Tourists dream of bigger breasts

By Jalil Hamid

PENANG, Malaysia (Reuters) - Nice tan -- the young woman in the pink bikini smiled knowingly as she soaked up the rays by the poolside of a luxury hotel on the Malaysian resort island of Penang.
Corina van Leeuwen, a bubbly 25-year-old, would be taking more than just a glowing complexion back to the Netherlands by the end of her holiday.
"It's gone from a small B to a big C, it has grown one and a half in cup size," she said, surveying her breasts with pride. "I am very happy with it, with them."
Corina is just one of a growing number of Westerners who have booked a holiday in Malaysia packaged with a visit to a plastic surgeon.
A Penang-based company called Beautiful Holidays is offering sun and sea along with nips, tucks and implants.
Most customers want larger breasts, but there is also demand for facelifts, nose jobs, botox injections and liposuction.
"They get to combine a holiday and the surgery together which would mean a faster recovery, they don't have to cook their own food, clean their own house," said Marloes Giezenaar, the Dutch owner of Beautiful Holidays.
"We have 45 clients so far. About 60 percent of them went for breast enlargement," said the 25-year-old businesswoman.
Other clients were shy about giving their names but Corina, who runs her own communications company, was up front about why she came to Malaysia.
"It's much cheaper," she said stirring the ice in a glass of tropical fruit juice.
"I paid around $4,000 (2,500 pounds). If I have breast enlargement in Holland, it would cost me 4,000 euro (2,800 pounds) -- only for the enlargement. Now I have a two-week holiday with it."
Giezenaar said ordinary women sought breast implants to boost their self-confidence and "feel and look good".
Larger dimensions were for show biz types, she said.
"I think people don't want breasts like Dolly Parton, Pamela Anderson."
Breast enlargement is a big business worldwide. In the United States, more than 300,000 women had breast implants last year, according to the American Society of Plastic Surgeons.
The most common types of implants are saline- or silicone-filled.
But the U.S. banned silicone implants for most women in 1992 amid controversy whether they caused chronic diseases.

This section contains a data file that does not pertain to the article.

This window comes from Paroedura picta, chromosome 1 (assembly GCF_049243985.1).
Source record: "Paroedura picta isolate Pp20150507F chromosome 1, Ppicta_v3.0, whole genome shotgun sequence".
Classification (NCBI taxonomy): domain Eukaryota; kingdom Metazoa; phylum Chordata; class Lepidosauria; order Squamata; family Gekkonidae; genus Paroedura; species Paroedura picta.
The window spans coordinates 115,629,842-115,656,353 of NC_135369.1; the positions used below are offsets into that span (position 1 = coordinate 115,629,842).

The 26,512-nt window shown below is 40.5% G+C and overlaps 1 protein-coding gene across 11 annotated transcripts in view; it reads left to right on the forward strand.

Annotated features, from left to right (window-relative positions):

In the early 1990s, many women alleged that implants filled with silicone gel led to serious health problems.
But a 1999 U.S. Institute of Medicine study found silicone implants did not cause cancer, lupus or other chronic disorders, although they can rupture and present other problems.
Since 1992, silicone implants have been available in the United States only through clinical trials.
Saline-filled implants remained on the market, but plastic surgeons say many women prefer the look and feel of silicone.
In Malaysia, surgeons offer a choice.
In Southeast Asia, Malaysia lags behind Thailand in tapping the fast-expanding market for cosmetic surgery.
Faridah Stephens, publisher and editor of Cosmetic Surgery and Beauty, Malaysia's first magazine devoted to the issue, said more Asians were now willing to spend money to look better.
"There are a lot of choices out there. And getting beautiful is getting easier and easier," she said.
Dr Mary Quah, of Loh Guan Lye Specialists Centre in downtown Penang, said foreigners, most of them from neighbouring Indonesia, account for 20 percent of her patients and the number is growing.
One London doctor told Reuters there had been cases of Britons who had suffered after going for cut-rate breast surgery in Spain and in some Asian countries.
"Many have been seduced by cheap deals," said the doctor, who declined to be identified.
Giezenaar listed reasons for setting up shop in Penang.
"The medical facilities are great, the infrastructure is OK," she said. "And English is widely spoken here."
But she believed Malaysia should come up with do's and don'ts to help ensure a proper growth of medical tourism.
"The first case that goes wrong would be the end for medical tourism for Malaysia."